Ran across a great book while doing research on racism in the environmental movement.
Black & Brown Faces in America’s Wild Places
Each person interviewed talks about what they do outdoors and when/how they first became attracted to nature. They also discuss their views on (usually) being the only Black/Brown person in a “wild place” and on what they think keeps other people of color from experiencing the wild outdoors (variety of reasons given… poverty, too many responsibilities at home, not wanting to expose themselves to overt racism in small town America, etc.) .
The author of the book is Dudley Edmondson, a Black nature photographer/writer. So yeah.. the book has amazing photographs but also a great message: "Nature without question is for everyone."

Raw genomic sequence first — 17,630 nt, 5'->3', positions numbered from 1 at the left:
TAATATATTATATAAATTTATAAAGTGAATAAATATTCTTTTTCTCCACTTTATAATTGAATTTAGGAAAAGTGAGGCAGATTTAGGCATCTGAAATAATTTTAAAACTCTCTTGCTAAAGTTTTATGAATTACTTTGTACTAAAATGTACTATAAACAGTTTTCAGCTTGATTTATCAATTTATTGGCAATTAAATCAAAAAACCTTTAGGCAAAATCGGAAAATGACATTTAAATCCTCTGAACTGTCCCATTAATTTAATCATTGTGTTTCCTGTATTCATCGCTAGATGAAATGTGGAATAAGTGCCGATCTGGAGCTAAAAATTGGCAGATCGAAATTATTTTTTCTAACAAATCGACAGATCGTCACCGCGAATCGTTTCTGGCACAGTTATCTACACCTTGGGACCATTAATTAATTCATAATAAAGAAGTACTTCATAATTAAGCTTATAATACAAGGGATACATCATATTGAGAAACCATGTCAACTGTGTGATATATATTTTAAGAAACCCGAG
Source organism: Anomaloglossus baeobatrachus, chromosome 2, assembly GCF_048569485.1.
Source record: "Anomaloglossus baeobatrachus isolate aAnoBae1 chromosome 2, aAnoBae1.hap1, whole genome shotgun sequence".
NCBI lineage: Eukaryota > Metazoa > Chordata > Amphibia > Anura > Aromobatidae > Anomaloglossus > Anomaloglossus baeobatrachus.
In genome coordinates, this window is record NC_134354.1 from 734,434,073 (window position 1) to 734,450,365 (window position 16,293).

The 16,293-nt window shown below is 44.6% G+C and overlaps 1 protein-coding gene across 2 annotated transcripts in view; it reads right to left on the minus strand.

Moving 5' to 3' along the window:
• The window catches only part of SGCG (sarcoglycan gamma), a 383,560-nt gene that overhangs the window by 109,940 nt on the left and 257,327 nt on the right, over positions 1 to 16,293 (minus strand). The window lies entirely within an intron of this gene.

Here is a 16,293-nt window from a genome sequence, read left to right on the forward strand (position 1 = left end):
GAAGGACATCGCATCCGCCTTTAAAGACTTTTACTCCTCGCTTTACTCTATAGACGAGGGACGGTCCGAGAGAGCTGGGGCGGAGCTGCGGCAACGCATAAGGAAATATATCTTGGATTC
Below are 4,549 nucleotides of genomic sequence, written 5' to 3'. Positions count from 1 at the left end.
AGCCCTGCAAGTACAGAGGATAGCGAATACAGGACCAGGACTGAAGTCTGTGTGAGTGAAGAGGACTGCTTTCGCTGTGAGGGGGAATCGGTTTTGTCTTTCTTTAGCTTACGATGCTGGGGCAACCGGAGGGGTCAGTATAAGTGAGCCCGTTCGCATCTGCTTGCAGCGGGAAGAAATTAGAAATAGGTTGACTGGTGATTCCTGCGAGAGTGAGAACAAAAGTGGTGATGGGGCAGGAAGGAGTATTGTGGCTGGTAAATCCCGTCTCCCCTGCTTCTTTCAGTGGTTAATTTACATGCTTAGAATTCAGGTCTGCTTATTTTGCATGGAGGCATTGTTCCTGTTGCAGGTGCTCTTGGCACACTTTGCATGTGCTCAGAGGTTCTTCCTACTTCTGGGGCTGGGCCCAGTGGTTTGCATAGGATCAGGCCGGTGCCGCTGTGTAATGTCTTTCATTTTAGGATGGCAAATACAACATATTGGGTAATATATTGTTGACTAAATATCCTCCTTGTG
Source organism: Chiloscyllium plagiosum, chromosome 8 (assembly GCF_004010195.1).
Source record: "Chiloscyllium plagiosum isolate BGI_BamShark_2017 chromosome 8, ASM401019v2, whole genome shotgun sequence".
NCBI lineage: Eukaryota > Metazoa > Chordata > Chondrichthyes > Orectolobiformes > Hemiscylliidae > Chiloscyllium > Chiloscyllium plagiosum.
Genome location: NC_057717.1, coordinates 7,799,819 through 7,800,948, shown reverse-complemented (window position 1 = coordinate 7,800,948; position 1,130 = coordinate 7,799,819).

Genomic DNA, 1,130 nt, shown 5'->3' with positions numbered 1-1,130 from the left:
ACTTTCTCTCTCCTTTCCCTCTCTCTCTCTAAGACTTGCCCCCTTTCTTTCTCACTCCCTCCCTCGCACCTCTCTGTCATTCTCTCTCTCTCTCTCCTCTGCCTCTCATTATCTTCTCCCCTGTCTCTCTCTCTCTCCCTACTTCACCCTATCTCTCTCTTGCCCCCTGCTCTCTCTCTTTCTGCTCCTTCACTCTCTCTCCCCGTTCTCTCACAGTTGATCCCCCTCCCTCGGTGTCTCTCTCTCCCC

The purpose of the book is to encourage more Black people to discover nature and also for people to quit talking about what we don’t do. We (can) do everything!
I’m a nature enthusiast myself, and I’d love to not be the only Black person for miles and miles all the time. I cannot remember ever having any racist experiences on any of my little adventures… however, people in the book share some unfortunate stories. But, don’t let a fear of racist events stop you from enjoying nature. The land is a part of our culture! It is only in the last hundred years or so that Black people have become urbanized. Before this, we always had a relationship with nature. It’s time to reconnect!